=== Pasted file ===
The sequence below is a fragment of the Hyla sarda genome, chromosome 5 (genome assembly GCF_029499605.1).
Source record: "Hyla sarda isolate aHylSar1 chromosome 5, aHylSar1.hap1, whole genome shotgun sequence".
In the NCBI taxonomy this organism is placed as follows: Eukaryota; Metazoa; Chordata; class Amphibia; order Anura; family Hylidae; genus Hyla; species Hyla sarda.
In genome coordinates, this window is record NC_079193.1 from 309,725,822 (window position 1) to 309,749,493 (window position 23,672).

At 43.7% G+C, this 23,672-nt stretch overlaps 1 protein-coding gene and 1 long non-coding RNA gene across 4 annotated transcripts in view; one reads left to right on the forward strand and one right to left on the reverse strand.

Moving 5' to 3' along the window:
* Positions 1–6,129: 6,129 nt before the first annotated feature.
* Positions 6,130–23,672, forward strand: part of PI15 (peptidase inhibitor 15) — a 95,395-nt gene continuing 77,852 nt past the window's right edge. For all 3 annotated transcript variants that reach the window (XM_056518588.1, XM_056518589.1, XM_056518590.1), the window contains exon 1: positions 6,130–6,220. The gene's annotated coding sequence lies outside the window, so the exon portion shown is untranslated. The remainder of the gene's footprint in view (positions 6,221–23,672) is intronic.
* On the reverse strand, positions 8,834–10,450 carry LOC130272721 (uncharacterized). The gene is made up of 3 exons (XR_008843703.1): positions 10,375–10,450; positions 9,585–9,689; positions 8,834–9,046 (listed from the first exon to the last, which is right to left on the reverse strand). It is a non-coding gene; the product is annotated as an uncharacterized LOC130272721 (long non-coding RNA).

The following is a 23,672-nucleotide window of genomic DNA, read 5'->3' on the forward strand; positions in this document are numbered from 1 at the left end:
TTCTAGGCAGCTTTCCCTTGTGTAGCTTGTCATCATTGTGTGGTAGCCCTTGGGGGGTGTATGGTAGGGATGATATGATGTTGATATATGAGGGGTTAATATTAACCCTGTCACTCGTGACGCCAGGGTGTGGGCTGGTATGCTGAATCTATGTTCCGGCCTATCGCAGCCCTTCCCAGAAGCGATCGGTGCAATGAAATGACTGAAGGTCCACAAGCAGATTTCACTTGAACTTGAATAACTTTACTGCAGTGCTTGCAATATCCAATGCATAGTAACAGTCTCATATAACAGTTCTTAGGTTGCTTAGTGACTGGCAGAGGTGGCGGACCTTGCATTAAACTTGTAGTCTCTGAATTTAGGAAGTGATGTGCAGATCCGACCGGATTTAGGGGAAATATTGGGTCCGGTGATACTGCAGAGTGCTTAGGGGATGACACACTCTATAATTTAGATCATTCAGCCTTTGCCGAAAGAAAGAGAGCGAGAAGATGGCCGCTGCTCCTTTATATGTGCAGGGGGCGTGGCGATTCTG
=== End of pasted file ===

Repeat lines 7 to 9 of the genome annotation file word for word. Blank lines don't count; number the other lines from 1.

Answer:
* Positions 1–6,129: 6,129 nt before the first annotated feature.
* Positions 6,130–23,672, forward strand: part of PI15 (peptidase inhibitor 15) — a 95,395-nt gene continuing 77,852 nt past the window's right edge. For all 3 annotated transcript variants that reach the window (XM_056518588.1, XM_056518589.1, XM_056518590.1), the window contains exon 1: positions 6,130–6,220. The gene's annotated coding sequence lies outside the window, so the exon portion shown is untranslated. The remainder of the gene's footprint in view (positions 6,221–23,672) is intronic.
* On the reverse strand, positions 8,834–10,450 carry LOC130272721 (uncharacterized). The gene is made up of 3 exons (XR_008843703.1): positions 10,375–10,450; positions 9,585–9,689; positions 8,834–9,046 (listed from the first exon to the last, which is right to left on the reverse strand). It is a non-coding gene; the product is annotated as an uncharacterized LOC130272721 (long non-coding RNA).